Overcoming the pain of IBS

March 26, 2008 9:02:39 AM PDT
Irritable bowel syndrome (IBS) is the most common digestive disorder, affecting between 10 percent and 15 percent of the population. Painful abdominal cramps, nausea, diarrhea and/or constipation are characteristic of the disorder, which affects women more than men. There is no cure for IBS and the exact cause of the disease continues to stump the medical community. Because the condition is so misunderstood, many doctors don't know how to diagnose patients complaining of these symptoms. One of the biggest frustrations for IBS sufferers is dismissal of their symptoms or being told the condition is simply psychological.

UNDERSTANDING THE PAIN: New findings from researchers at the University of California, Los Angeles reveal women with IBS are not able to effectively "turn-off" a pain modulation mechanism in the brain, which causes them to be more sensitive to the abdominal pain. Previous research shows the brain can prepare for pain in ways that either amplify or inhibit the sensory experience. When expected pain is tolerable, inescapable or will have a reward -- like getting an injection at the doctor or going to the dentist -- most people will tell their brains to reduce the intensity of the pain experience with brain circuits that process pain signals.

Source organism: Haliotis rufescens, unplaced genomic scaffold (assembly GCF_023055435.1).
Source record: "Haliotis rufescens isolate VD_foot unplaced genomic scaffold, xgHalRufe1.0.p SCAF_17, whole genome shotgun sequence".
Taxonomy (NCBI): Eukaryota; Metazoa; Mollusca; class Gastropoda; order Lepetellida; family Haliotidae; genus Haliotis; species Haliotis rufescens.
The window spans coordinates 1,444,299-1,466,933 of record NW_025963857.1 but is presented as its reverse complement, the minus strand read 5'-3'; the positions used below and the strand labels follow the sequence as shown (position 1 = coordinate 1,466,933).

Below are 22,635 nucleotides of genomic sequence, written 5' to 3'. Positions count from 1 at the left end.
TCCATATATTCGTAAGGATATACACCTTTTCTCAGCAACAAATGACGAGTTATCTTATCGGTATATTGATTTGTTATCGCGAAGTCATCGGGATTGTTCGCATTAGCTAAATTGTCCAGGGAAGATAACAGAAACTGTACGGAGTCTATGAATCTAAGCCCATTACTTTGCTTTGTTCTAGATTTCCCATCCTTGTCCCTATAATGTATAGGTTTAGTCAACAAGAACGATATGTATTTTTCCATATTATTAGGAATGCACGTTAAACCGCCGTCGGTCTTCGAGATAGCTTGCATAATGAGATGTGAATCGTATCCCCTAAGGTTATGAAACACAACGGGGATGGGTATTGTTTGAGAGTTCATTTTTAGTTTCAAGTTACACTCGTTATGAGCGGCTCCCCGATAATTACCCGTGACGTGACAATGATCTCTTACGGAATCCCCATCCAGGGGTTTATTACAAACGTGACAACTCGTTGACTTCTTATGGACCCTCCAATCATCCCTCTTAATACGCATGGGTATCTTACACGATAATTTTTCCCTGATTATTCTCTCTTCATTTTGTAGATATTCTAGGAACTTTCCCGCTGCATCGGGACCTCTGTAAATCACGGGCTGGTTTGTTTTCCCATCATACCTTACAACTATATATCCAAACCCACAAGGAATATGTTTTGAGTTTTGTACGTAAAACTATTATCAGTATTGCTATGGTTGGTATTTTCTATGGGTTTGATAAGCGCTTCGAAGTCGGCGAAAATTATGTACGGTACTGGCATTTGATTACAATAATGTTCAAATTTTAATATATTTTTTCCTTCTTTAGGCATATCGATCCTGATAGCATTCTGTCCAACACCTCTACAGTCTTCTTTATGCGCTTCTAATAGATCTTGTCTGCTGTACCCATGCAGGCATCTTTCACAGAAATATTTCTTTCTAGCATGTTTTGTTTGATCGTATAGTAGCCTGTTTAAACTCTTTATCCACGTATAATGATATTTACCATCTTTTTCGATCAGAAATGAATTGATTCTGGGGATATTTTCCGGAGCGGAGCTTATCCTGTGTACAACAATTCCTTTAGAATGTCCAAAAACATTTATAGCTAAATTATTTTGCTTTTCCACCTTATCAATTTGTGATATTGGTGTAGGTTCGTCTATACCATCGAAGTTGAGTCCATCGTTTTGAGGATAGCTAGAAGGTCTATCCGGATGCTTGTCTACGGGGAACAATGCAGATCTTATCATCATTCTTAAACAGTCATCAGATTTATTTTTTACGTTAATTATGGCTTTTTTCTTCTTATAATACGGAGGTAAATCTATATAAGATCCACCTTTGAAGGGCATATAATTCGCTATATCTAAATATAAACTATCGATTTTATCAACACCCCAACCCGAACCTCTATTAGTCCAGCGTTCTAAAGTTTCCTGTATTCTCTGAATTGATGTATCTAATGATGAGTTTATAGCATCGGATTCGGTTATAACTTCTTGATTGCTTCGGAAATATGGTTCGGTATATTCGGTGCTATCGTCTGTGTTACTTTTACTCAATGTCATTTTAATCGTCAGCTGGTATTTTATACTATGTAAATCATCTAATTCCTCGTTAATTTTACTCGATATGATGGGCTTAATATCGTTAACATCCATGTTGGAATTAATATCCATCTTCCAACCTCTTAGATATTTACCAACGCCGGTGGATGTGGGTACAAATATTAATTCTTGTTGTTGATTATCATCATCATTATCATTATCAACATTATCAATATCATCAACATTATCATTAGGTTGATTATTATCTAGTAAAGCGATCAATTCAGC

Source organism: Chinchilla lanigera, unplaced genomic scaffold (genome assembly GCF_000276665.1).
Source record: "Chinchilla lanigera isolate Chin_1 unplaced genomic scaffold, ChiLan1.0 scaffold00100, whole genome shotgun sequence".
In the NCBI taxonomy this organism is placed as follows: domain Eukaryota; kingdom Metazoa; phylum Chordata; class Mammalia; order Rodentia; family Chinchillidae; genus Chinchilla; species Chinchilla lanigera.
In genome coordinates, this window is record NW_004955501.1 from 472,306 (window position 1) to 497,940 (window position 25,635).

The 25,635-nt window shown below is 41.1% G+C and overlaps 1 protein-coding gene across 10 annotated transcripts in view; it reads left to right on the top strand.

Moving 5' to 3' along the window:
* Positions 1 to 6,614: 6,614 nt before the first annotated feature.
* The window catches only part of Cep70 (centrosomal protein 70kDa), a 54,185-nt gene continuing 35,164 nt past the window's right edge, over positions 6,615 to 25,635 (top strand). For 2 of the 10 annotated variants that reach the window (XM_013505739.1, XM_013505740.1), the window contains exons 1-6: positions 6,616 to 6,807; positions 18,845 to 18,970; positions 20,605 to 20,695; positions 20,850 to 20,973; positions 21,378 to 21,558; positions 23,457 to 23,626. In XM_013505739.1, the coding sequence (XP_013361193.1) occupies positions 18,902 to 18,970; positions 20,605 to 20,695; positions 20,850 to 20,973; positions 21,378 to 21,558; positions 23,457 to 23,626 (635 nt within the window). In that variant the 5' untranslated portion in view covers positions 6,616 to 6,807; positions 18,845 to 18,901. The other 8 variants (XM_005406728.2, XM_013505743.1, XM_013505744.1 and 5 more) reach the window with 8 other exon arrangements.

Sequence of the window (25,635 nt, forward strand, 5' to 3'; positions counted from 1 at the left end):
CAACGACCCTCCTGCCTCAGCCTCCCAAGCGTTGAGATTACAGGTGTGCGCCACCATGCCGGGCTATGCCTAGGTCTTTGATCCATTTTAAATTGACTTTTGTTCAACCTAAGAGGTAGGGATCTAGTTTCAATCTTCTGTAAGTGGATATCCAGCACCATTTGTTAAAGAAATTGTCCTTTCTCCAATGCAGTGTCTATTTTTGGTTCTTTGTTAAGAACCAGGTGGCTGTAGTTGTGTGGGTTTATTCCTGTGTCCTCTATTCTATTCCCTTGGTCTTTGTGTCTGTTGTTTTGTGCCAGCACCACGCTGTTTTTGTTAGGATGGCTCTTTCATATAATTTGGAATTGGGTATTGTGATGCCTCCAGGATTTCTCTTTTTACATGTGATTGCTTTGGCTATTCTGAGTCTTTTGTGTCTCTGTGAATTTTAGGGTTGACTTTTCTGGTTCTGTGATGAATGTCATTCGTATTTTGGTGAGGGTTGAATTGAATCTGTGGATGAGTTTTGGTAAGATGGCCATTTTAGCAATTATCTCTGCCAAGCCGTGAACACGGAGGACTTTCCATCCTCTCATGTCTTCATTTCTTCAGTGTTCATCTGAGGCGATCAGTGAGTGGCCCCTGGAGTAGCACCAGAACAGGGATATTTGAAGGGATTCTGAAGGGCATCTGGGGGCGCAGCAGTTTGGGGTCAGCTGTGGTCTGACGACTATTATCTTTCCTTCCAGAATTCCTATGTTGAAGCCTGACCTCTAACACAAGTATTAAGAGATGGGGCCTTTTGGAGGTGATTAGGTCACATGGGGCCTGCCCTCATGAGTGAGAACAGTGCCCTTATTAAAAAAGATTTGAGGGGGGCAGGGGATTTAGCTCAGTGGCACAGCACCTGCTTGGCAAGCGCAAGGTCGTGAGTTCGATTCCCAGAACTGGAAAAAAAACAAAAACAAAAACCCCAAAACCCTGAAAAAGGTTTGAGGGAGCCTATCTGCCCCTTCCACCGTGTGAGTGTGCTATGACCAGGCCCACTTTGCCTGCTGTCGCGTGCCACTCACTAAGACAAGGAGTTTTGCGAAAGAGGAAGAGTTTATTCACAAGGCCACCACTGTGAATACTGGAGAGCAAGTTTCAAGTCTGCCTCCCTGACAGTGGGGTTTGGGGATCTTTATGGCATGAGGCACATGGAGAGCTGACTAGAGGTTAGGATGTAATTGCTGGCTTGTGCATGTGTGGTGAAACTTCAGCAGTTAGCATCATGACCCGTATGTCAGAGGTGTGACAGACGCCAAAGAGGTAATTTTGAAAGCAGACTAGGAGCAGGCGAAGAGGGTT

Then, when the pain is perceived as escapable or potentially dangerous -- like burning yourself on the stove -- most people tell their brain to amplify the pain response. However, UCLA researchers found female IBS patients could not turn down the pain response, even when the pain was expected and not dangerous, thus making them sensitive to even mild discomfort.

Researchers emphasize that these results do not support the psychological theory of IBS. In fact, Emeran Mayer, M.D., a gastroenterologist and neuroscientist at UCLA Medical Center, says these findings re-enforce the argument that IBS is a disorder of brain-gut interaction.

THE CHICKEN OR THE EGG? Researchers say these findings bring up an interesting question: which came first -- the IBS or the brain glitch? Was the brain dysfunction caused by the long history of abdominal pain, or did it always exist and cause their symptoms?

"Additional research may reveal that some pain patients have a primary different in their brain's reaction to pain," Dr. Mayer was quoted as saying. "If we can identify pain receptors and genes associated with these abnormal brain responses, we should improve both identification of predisposed patients and development of effective remedies."